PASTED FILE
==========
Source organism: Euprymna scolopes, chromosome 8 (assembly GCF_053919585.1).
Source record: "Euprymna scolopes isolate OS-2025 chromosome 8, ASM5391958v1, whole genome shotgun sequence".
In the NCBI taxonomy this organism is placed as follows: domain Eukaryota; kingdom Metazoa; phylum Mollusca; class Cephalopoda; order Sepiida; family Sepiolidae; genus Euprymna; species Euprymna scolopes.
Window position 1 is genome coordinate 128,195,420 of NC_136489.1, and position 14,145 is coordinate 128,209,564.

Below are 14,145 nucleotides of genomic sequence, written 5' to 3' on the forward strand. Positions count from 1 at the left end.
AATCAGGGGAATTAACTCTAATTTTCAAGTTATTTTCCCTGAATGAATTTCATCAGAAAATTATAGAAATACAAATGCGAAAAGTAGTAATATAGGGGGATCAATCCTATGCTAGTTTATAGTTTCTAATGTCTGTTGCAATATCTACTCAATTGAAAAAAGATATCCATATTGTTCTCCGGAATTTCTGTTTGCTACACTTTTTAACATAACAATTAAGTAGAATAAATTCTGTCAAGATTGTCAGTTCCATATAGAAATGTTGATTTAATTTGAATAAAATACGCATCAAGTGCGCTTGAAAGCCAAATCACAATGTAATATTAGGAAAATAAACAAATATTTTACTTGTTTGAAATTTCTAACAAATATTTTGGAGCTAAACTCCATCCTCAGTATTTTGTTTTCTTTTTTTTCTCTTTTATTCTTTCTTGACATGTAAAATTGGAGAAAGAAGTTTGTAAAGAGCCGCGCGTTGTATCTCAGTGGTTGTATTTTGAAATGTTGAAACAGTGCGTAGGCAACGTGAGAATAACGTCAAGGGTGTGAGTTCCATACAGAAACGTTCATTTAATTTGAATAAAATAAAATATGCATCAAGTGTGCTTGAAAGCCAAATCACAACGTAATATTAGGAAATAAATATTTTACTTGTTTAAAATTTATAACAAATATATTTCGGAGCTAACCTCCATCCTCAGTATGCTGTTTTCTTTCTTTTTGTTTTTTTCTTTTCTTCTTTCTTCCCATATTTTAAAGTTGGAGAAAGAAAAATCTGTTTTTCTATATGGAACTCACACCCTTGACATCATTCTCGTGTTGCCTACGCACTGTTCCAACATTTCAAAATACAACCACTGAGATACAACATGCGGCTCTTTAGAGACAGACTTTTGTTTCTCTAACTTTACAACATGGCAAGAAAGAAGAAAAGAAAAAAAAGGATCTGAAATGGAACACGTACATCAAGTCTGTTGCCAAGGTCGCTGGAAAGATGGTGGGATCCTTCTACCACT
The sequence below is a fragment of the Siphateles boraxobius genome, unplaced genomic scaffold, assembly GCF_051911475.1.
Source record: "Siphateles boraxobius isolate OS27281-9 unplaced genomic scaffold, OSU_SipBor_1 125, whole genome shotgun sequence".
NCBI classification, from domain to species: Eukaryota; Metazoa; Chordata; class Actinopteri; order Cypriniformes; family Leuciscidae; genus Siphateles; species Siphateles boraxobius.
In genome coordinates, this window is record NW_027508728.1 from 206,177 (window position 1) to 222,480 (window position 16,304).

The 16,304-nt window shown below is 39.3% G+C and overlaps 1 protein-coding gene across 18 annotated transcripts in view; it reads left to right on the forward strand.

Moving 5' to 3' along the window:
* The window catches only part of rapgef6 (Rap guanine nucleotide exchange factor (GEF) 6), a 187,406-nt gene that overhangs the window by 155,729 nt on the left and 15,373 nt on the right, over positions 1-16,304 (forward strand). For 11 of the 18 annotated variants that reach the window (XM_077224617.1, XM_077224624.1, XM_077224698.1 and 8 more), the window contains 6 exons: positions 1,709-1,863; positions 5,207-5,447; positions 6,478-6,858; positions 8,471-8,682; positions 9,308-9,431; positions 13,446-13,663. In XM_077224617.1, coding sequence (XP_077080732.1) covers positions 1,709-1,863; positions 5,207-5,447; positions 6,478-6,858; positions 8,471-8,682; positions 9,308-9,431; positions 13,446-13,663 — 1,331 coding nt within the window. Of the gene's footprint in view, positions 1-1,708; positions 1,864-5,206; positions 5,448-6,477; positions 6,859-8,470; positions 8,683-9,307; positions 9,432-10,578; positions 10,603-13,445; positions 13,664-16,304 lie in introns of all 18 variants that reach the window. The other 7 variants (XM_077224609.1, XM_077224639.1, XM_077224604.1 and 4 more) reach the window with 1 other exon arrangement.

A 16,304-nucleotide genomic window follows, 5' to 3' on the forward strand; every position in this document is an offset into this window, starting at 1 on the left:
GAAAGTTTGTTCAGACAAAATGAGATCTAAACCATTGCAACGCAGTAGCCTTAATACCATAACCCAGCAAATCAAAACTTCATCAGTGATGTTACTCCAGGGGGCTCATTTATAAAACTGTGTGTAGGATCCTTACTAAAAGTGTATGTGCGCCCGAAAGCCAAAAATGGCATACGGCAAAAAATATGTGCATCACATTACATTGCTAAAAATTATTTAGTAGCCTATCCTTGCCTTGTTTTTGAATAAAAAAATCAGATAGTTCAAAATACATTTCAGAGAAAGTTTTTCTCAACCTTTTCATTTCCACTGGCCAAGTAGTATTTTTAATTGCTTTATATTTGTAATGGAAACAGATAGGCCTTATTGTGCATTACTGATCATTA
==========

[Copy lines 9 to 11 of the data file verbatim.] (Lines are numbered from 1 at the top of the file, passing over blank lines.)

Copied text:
NCBI classification, from domain to species: Eukaryota; Metazoa; Chordata; class Actinopteri; order Cypriniformes; family Leuciscidae; genus Siphateles; species Siphateles boraxobius.
In genome coordinates, this window is record NW_027508728.1 from 206,177 (window position 1) to 222,480 (window position 16,304).

The 16,304-nt window shown below is 39.3% G+C and overlaps 1 protein-coding gene across 18 annotated transcripts in view; it reads left to right on the forward strand.